The Enlightenment Period
What was Hume’s problem of induction?
Hume introduced an enormous problem with how we reason from past or present to the future that still plagues philosophers of science and epistemologists today. He pointed out that no matter how comprehensive our past experience, it is never a logical contradiction to deny that the same thing which happened in the past will happen in the future. Take the idea that the Sun will rise tomorrow. Although we have always known it to rise every day, it is not a contradiction to say it won’t rise tomorrow. If one objects that past experience gives us regularities between events like those that occur today and the Sun rising thereafter, Hume’s response would be that we do not know that those regularities will occur in the future. To take another example, oxygen, friction, and combustible material have always resulted in fire, but maybe in the future that very combination will not be followed by fire.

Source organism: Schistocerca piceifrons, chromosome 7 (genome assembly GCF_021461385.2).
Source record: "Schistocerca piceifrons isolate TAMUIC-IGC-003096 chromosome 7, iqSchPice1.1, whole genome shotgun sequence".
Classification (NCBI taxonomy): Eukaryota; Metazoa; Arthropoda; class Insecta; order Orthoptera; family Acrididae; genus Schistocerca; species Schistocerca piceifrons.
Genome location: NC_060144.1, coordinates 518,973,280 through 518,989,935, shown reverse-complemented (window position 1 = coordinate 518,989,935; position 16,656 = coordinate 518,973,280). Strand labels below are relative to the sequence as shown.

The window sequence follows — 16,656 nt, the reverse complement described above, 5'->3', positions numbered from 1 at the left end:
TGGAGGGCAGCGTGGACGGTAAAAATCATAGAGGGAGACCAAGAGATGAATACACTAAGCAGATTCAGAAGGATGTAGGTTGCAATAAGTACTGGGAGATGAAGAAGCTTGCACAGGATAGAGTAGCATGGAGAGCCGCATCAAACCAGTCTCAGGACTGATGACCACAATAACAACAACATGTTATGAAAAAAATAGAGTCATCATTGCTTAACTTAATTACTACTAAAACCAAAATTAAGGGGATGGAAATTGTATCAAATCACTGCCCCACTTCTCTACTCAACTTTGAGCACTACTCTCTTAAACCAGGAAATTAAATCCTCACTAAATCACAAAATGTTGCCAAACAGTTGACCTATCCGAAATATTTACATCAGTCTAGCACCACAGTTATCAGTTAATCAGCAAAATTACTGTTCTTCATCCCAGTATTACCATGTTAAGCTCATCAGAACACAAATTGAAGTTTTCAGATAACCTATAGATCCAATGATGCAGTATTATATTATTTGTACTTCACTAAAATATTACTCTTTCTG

Hume’s problem of induction goes beyond saying that we never know enough to predict the future. His claim is that even when we do know enough to predict the future, where that knowledge has been proven in past experience, we do not know that the patterns of our experience in the future will resemble the patterns of the past. Of course, he did not disregard probability or prudence. His attack was on the notion that we can be certain about the future.